The blast that tore through a Kabul mosque during evening prayers on Wednesday killed 21 people, Kabul police said on Thursday.
Police spokesperson Khalid Zadran said that another 33 people had been injured in the blast.
Witnesses had told newsmen the powerful explosion was heard in a northern Kabul neighbourhood, shattering windows in nearby buildings.
There was no immediate claim of responsibility for the blast and authorities did not publicly assign blame.
Since the Taliban seized power and toppled a U.S.-backed government a year ago, there has been a general decrease in bloodshed in the war-torn nation, according to the Taliban, who claim to be restoring stability.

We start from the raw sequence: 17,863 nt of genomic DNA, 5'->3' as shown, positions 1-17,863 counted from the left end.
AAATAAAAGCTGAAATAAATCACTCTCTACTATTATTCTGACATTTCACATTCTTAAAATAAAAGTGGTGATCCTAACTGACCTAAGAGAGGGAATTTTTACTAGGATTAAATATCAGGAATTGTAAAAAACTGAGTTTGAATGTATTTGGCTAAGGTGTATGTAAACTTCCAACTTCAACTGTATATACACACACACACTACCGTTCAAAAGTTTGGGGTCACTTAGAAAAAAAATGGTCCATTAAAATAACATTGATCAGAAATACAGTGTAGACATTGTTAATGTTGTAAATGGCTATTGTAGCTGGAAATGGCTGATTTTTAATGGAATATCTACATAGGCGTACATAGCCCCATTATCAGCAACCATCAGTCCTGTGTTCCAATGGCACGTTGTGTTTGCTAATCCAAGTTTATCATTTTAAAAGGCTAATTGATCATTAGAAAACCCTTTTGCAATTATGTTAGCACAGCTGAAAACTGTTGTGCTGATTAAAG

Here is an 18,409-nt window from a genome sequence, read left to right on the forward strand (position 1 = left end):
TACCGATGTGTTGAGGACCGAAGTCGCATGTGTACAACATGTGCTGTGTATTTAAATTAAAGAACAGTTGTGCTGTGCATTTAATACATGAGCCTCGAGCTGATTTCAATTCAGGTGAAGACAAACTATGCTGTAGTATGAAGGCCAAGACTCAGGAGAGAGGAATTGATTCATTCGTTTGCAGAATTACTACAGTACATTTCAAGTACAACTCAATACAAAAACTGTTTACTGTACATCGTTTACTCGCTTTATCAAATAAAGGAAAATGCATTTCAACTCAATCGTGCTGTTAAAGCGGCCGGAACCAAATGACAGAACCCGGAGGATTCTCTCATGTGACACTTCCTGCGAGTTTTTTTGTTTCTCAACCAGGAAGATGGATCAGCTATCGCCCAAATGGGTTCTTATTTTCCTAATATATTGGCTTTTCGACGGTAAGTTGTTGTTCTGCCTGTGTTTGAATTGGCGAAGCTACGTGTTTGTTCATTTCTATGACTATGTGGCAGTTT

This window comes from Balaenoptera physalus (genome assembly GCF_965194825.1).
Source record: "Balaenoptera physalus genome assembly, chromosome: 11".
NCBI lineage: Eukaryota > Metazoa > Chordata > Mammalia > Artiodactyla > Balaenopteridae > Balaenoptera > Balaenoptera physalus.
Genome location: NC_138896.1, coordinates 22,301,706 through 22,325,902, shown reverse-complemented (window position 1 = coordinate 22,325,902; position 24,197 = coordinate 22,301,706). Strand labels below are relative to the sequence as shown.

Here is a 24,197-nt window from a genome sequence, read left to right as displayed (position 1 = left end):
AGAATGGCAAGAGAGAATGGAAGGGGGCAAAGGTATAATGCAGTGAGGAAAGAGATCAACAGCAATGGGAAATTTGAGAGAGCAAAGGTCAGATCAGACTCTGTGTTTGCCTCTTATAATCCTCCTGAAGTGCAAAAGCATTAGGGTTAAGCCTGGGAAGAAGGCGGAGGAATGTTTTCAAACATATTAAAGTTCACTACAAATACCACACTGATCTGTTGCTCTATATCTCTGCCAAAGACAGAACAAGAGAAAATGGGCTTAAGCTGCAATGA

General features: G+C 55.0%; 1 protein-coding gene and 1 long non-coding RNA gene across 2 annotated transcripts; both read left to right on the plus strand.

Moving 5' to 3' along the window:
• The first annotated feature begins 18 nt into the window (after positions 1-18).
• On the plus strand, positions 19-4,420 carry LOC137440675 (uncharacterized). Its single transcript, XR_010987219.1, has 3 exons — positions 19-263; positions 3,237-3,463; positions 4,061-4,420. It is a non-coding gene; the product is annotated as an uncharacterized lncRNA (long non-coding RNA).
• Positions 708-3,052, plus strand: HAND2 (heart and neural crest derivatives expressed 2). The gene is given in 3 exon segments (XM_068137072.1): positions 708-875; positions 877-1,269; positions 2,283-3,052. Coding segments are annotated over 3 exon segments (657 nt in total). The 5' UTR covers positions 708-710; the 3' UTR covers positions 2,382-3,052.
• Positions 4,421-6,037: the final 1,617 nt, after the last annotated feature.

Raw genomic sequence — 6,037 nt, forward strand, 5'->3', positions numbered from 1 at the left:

However, there have recently been a number of sizable attacks in metropolitan areas, some of which were claimed by the Islamic State.
In a statement, Emergency Hospital, a clinic managed by an Italian NGO that specialises in treating war casualties, claimed it had admitted 27 victims of the explosions, including five children. According to Stefano Sozza, country director for Emergency in Afghanistan, two persons came dead and one patient passed away in the ER.
In August the hospital had treated 80 patients from six different mass casualty events, which includes major incidents such as blasts and mass shootings.
“The country is suffering the consequences of a very long conflict that has undermined its future,” Sozza said.